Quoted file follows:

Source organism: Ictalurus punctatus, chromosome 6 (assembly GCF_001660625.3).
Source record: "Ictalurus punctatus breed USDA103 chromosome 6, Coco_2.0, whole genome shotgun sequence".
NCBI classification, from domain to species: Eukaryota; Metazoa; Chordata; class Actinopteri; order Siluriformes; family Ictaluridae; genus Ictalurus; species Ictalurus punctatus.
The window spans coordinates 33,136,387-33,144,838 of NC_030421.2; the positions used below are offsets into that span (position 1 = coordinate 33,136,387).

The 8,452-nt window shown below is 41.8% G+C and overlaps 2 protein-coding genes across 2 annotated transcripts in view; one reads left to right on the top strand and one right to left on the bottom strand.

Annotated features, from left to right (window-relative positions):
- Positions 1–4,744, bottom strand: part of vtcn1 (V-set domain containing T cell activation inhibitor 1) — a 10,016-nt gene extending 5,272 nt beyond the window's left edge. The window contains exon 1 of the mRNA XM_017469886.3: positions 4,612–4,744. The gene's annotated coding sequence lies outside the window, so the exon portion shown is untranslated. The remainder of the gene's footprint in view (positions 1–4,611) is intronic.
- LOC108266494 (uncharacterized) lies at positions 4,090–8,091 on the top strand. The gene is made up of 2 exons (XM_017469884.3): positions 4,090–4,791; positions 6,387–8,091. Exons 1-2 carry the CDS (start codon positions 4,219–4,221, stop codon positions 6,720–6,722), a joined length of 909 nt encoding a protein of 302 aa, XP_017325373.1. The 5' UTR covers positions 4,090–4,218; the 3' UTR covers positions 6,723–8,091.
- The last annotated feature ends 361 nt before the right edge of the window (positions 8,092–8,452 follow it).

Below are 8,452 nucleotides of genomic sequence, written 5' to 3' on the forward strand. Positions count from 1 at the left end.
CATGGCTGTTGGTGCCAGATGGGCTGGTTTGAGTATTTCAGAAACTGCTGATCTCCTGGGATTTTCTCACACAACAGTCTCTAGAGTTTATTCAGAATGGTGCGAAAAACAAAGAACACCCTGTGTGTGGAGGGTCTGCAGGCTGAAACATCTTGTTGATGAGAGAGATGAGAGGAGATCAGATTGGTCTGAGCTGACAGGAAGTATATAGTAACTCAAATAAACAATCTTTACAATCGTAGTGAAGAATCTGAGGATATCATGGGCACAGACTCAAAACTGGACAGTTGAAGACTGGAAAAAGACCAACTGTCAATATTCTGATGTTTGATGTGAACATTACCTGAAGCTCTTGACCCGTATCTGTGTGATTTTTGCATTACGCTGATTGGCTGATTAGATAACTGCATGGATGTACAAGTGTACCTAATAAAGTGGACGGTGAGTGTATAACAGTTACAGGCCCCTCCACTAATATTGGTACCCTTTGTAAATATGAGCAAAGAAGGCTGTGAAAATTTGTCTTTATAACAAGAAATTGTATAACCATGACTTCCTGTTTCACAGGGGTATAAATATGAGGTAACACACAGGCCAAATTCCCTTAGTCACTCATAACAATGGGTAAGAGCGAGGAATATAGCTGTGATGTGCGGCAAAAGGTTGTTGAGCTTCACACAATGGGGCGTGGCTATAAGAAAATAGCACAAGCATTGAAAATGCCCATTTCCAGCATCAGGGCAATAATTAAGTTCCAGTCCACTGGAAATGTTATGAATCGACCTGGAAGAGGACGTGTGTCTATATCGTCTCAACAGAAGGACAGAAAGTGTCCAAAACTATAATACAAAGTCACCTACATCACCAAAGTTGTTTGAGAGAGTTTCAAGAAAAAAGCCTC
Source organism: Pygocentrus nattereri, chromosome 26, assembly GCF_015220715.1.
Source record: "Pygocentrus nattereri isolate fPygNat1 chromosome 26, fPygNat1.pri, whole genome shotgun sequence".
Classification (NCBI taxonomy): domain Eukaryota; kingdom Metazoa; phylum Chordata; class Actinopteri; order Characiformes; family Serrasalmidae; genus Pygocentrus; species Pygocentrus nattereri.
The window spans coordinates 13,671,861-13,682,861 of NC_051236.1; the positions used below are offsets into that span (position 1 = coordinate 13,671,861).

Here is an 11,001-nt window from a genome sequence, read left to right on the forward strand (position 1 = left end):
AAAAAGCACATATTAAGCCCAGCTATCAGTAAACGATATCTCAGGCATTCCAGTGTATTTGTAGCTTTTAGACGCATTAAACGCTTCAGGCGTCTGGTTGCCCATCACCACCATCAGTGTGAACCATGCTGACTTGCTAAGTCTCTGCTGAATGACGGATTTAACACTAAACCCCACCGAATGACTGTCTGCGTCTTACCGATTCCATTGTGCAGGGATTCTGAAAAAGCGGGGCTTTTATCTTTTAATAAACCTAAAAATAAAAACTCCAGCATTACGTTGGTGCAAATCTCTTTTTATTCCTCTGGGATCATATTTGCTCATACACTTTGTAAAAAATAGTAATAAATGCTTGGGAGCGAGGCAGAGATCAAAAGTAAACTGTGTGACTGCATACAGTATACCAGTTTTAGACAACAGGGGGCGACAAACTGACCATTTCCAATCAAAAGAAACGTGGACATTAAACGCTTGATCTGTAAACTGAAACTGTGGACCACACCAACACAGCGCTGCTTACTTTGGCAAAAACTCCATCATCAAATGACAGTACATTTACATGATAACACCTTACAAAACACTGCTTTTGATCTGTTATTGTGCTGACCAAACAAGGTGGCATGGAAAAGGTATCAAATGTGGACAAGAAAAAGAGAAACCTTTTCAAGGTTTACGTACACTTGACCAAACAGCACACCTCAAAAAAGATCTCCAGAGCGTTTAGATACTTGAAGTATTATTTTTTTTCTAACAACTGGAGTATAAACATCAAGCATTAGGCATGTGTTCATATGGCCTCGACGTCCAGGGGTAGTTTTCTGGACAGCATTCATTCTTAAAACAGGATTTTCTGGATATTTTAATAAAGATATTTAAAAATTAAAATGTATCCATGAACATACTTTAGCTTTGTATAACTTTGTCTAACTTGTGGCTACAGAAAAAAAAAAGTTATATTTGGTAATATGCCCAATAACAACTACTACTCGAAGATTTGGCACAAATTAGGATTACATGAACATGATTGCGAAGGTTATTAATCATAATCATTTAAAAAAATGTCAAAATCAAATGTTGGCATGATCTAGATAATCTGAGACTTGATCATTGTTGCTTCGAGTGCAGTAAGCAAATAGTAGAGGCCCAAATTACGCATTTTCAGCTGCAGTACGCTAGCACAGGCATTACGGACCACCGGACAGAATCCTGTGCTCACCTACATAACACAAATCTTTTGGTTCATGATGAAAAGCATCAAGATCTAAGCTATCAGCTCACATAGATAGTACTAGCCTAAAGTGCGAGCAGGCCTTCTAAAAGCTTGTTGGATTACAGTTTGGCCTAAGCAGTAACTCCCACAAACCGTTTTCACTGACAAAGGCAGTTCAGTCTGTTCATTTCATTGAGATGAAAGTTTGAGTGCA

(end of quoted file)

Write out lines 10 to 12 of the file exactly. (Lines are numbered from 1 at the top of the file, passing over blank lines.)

Below are 8,452 nucleotides of genomic sequence, written 5' to 3' on the forward strand. Positions count from 1 at the left end.
CATGGCTGTTGGTGCCAGATGGGCTGGTTTGAGTATTTCAGAAACTGCTGATCTCCTGGGATTTTCTCACACAACAGTCTCTAGAGTTTATTCAGAATGGTGCGAAAAACAAAGAACACCCTGTGTGTGGAGGGTCTGCAGGCTGAAACATCTTGTTGATGAGAGAGATGAGAGGAGATCAGATTGGTCTGAGCTGACAGGAAGTATATAGTAACTCAAATAAACAATCTTTACAATCGTAGTGAAGAATCTGAGGATATCATGGGCACAGACTCAAAACTGGACAGTTGAAGACTGGAAAAAGACCAACTGTCAATATTCTGATGTTTGATGTGAACATTACCTGAAGCTCTTGACCCGTATCTGTGTGATTTTTGCATTACGCTGATTGGCTGATTAGATAACTGCATGGATGTACAAGTGTACCTAATAAAGTGGACGGTGAGTGTATAACAGTTACAGGCCCCTCCACTAATATTGGTACCCTTTGTAAATATGAGCAAAGAAGGCTGTGAAAATTTGTCTTTATAACAAGAAATTGTATAACCATGACTTCCTGTTTCACAGGGGTATAAATATGAGGTAACACACAGGCCAAATTCCCTTAGTCACTCATAACAATGGGTAAGAGCGAGGAATATAGCTGTGATGTGCGGCAAAAGGTTGTTGAGCTTCACACAATGGGGCGTGGCTATAAGAAAATAGCACAAGCATTGAAAATGCCCATTTCCAGCATCAGGGCAATAATTAAGTTCCAGTCCACTGGAAATGTTATGAATCGACCTGGAAGAGGACGTGTGTCTATATCGTCTCAACAGAAGGACAGAAAGTGTCCAAAACTATAATACAAAGTCACCTACATCACCAAAGTTGTTTGAGAGAGTTTCAAGAAAAAAGCCTC
Source organism: Pygocentrus nattereri, chromosome 26, assembly GCF_015220715.1.